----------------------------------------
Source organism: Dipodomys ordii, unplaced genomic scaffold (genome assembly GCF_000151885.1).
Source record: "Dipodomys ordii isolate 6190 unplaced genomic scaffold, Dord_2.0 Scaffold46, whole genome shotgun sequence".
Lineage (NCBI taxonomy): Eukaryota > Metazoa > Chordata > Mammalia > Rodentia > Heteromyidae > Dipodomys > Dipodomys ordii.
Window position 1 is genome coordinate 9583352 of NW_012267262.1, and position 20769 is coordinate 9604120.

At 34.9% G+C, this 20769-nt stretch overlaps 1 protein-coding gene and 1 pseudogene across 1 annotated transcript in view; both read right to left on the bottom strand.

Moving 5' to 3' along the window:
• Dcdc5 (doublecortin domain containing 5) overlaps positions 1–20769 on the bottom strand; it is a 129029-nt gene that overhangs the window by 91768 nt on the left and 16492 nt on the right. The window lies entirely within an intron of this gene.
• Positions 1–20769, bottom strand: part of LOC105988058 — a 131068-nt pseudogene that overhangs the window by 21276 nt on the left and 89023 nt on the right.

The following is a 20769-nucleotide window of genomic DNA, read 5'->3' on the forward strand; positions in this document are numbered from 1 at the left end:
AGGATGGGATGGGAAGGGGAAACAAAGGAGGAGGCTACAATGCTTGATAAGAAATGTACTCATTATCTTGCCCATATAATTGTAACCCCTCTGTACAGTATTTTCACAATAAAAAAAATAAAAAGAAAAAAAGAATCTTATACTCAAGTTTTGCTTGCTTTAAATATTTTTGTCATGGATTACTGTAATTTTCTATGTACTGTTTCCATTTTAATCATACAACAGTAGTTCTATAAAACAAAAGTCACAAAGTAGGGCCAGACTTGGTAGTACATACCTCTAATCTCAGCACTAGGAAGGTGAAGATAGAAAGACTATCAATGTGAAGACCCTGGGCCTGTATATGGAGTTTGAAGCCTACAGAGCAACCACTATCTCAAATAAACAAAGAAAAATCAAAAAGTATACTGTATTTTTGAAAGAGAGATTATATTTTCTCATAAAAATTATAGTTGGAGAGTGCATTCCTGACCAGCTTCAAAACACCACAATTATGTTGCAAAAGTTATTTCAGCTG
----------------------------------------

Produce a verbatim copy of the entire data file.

Source organism: Dipodomys ordii, unplaced genomic scaffold (genome assembly GCF_000151885.1).
Source record: "Dipodomys ordii isolate 6190 unplaced genomic scaffold, Dord_2.0 Scaffold46, whole genome shotgun sequence".
Lineage (NCBI taxonomy): Eukaryota > Metazoa > Chordata > Mammalia > Rodentia > Heteromyidae > Dipodomys > Dipodomys ordii.
Window position 1 is genome coordinate 9583352 of NW_012267262.1, and position 20769 is coordinate 9604120.

At 34.9% G+C, this 20769-nt stretch overlaps 1 protein-coding gene and 1 pseudogene across 1 annotated transcript in view; both read right to left on the bottom strand.

Moving 5' to 3' along the window:
• Dcdc5 (doublecortin domain containing 5) overlaps positions 1–20769 on the bottom strand; it is a 129029-nt gene that overhangs the window by 91768 nt on the left and 16492 nt on the right. The window lies entirely within an intron of this gene.
• Positions 1–20769, bottom strand: part of LOC105988058 — a 131068-nt pseudogene that overhangs the window by 21276 nt on the left and 89023 nt on the right.

The following is a 20769-nucleotide window of genomic DNA, read 5'->3' on the forward strand; positions in this document are numbered from 1 at the left end:
AGGATGGGATGGGAAGGGGAAACAAAGGAGGAGGCTACAATGCTTGATAAGAAATGTACTCATTATCTTGCCCATATAATTGTAACCCCTCTGTACAGTATTTTCACAATAAAAAAAATAAAAAGAAAAAAAGAATCTTATACTCAAGTTTTGCTTGCTTTAAATATTTTTGTCATGGATTACTGTAATTTTCTATGTACTGTTTCCATTTTAATCATACAACAGTAGTTCTATAAAACAAAAGTCACAAAGTAGGGCCAGACTTGGTAGTACATACCTCTAATCTCAGCACTAGGAAGGTGAAGATAGAAAGACTATCAATGTGAAGACCCTGGGCCTGTATATGGAGTTTGAAGCCTACAGAGCAACCACTATCTCAAATAAACAAAGAAAAATCAAAAAGTATACTGTATTTTTGAAAGAGAGATTATATTTTCTCATAAAAATTATAGTTGGAGAGTGCATTCCTGACCAGCTTCAAAACACCACAATTATGTTGCAAAAGTTATTTCAGCTG